This is not actually new, but this story just came out and I hadn’t noticed the coverage before, so I’m catching up.
To combat the fentanyl epidemic in the United States, researchers at the University of Houston have created a fentanyl vaccine that could help prevent overdoses. They aim to test the vaccine in a human trial within the next year.
Fentanyl is a synthetic opioid drug that kills hundreds of Texans every year, according to the Texas Health and Human Services Commission.
The vaccine will need FDA approval before people can use it. According to Johns Hopkins University, that process can take five to 15 years, and sometimes longer. The process can be sped up during a public health emergency where no alternate treatments exist. The first COVID-19 vaccines were created, tested and given emergency use authorization by the FDA in under a year.
In a study published last year in the journal Pharmaceutics, the Houston researchers reported that their vaccine triggered production of antibodies against fentanyl in rats and decreased the amount of fentanyl in rats’ brains. The researchers’ vaccine received praise from Governor Greg Abbott, who visited the University of Houston last year to congratulate the team.
Doctors can prescribe maintenance medications like methadone and buprenorphine for those recovering from opioid addiction. These drugs are opioids, but they can reduce opioid cravings and withdrawal symptoms.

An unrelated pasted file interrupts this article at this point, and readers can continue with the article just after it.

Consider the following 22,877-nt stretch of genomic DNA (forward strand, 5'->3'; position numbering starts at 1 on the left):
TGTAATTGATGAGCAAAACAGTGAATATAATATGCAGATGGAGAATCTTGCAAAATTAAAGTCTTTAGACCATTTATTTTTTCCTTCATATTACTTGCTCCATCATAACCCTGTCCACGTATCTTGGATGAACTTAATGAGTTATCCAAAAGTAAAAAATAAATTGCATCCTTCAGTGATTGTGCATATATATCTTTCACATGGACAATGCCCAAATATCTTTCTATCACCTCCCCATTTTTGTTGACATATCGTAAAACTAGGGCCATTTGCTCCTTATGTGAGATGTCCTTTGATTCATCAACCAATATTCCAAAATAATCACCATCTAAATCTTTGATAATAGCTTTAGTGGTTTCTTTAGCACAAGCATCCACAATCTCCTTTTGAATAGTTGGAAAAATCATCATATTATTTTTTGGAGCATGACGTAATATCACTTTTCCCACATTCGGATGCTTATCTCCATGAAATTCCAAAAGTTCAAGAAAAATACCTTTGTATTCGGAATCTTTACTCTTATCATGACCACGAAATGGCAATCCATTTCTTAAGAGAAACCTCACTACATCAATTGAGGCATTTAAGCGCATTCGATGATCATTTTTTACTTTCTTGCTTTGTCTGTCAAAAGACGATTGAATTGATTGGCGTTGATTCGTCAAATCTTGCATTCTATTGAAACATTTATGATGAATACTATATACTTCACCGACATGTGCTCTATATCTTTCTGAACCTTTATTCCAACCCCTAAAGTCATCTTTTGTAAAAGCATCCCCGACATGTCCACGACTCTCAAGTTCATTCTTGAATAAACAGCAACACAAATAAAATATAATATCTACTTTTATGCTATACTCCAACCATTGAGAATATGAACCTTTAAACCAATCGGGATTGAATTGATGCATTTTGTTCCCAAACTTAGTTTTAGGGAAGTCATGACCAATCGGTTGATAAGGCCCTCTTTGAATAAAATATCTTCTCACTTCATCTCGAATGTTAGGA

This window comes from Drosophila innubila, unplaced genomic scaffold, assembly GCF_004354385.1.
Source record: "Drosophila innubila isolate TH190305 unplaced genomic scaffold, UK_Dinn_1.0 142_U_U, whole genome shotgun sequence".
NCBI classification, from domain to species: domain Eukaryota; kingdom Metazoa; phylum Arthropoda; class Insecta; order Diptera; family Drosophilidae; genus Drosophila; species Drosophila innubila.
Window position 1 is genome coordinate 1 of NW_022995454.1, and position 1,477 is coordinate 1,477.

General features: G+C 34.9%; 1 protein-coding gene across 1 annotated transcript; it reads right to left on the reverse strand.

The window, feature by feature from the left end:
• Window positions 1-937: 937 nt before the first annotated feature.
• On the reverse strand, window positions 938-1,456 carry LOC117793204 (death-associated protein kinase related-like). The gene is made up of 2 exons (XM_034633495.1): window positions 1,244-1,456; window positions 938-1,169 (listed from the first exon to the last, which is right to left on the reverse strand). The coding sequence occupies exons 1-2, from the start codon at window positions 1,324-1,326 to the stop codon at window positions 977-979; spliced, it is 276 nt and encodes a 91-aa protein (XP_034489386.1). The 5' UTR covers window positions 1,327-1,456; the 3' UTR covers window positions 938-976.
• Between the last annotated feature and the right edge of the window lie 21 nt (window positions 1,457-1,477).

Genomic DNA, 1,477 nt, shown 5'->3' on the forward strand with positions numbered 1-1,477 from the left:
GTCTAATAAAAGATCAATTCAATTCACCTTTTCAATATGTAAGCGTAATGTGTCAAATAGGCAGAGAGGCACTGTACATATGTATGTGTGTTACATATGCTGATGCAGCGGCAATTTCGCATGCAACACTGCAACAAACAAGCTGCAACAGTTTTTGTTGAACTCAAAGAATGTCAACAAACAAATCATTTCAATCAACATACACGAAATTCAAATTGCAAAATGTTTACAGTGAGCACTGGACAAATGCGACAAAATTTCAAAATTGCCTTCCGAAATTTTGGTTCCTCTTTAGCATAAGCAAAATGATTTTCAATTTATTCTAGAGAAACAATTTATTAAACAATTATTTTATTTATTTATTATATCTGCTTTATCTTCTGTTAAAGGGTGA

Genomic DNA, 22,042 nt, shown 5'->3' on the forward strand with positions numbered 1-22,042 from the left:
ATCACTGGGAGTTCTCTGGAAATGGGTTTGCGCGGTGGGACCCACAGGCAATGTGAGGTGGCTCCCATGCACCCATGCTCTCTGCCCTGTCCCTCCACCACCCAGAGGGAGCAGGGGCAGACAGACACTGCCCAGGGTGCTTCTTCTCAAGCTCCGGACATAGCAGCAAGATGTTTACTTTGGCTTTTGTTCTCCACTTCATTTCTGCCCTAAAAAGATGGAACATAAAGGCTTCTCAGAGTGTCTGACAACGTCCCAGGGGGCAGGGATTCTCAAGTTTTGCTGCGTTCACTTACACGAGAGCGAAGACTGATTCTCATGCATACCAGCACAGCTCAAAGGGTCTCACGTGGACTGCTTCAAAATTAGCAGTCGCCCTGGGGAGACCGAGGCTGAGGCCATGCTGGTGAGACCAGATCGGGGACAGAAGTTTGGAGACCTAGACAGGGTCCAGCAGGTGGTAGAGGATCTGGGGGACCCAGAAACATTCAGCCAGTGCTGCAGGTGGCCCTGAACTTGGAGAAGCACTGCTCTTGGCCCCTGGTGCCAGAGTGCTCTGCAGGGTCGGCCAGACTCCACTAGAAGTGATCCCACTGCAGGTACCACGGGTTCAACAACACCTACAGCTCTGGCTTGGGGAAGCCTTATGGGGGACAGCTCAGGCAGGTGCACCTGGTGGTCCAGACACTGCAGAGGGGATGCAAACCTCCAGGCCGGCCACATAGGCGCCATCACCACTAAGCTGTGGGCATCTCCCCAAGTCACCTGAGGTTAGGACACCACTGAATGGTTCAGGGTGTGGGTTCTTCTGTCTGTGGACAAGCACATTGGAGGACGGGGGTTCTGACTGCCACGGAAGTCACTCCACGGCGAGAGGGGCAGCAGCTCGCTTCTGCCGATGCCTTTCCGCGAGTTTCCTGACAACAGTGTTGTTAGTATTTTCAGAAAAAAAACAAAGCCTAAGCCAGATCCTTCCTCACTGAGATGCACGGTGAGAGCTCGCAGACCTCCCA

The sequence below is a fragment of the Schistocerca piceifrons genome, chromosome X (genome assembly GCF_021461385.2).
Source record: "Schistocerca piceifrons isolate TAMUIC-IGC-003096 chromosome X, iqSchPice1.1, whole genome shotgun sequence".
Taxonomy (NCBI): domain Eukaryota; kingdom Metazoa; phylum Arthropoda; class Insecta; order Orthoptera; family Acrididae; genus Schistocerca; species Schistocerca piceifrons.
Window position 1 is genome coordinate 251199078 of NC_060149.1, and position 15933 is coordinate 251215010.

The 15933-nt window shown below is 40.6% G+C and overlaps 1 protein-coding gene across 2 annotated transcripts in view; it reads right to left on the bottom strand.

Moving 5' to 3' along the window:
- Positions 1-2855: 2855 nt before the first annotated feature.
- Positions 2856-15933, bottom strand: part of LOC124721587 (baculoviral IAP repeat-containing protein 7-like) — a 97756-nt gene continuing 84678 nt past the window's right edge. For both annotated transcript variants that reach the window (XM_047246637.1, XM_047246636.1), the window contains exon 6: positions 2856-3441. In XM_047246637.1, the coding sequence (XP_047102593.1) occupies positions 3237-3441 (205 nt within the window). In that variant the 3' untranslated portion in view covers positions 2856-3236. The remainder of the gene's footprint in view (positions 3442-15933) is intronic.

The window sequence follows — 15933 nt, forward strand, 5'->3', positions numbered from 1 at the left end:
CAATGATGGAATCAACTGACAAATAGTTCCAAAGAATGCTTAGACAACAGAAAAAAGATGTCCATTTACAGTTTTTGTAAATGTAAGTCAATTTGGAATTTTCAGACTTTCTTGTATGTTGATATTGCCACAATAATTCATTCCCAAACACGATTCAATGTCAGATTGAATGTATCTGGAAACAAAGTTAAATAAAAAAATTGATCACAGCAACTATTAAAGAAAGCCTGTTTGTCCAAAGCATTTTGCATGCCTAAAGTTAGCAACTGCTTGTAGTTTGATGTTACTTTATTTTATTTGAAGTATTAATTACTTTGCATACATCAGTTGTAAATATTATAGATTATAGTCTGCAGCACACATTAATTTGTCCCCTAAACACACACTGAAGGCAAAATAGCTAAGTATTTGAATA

The effectiveness of these medications depends on how they’re made, the opioid being misused and access to the medications. Recovering patients can relapse after they leave treatment and are especially vulnerable to overdose deaths, said Colin Haile, a research associate professor at the University of Houston.
“Clearly, the medications that we have to address opioid use disorder and overdose are not working,” said Haile, who led the team that created the vaccine.
Haile’s team created a vaccine that could tell the human body to produce antibodies against fentanyl. If a vaccinated person consumes fentanyl, the antibodies could attach to the drug, preventing it from getting to the brain and inducing a “high” or potential overdose. The fentanyl would remain in the blood, eventually passing through the kidneys and out the body.
In the published study, Haile’s team said the vaccine successfully produced antibodies against fentanyl in rats. The vaccine also blocked one of the effects of fentanyl: pain relief. Compared to unvaccinated rats, vaccinated rats also had decreased fentanyl levels in their brains when fentanyl was administered 20 weeks after their first vaccination.
“The effect was pretty incredible,” Haile said. “I’ve never seen anything like this, ever.”
The vaccine produced antibodies that attached to fentanyl but not to methadone or buprenorphine, meaning that vaccinated people could potentially still take those medications to treat opioid addiction. The antibodies also did not bind to morphine or oxycodone, two other opioids.
Like I said, this isn’t new – UH put out a press release last November to tout the accomplishment. There are other vaccines in the research pipeline – this one wasn’t the first to be discovered, but it has some differences from the others out there. Researchers are going to put it into phase 1 human trials soon, with the goal of making the vaccine available to the public in the hopefully not-too-distant future. It sure has the potential to do a lot of good when it’s ready. Kudos to all for the work.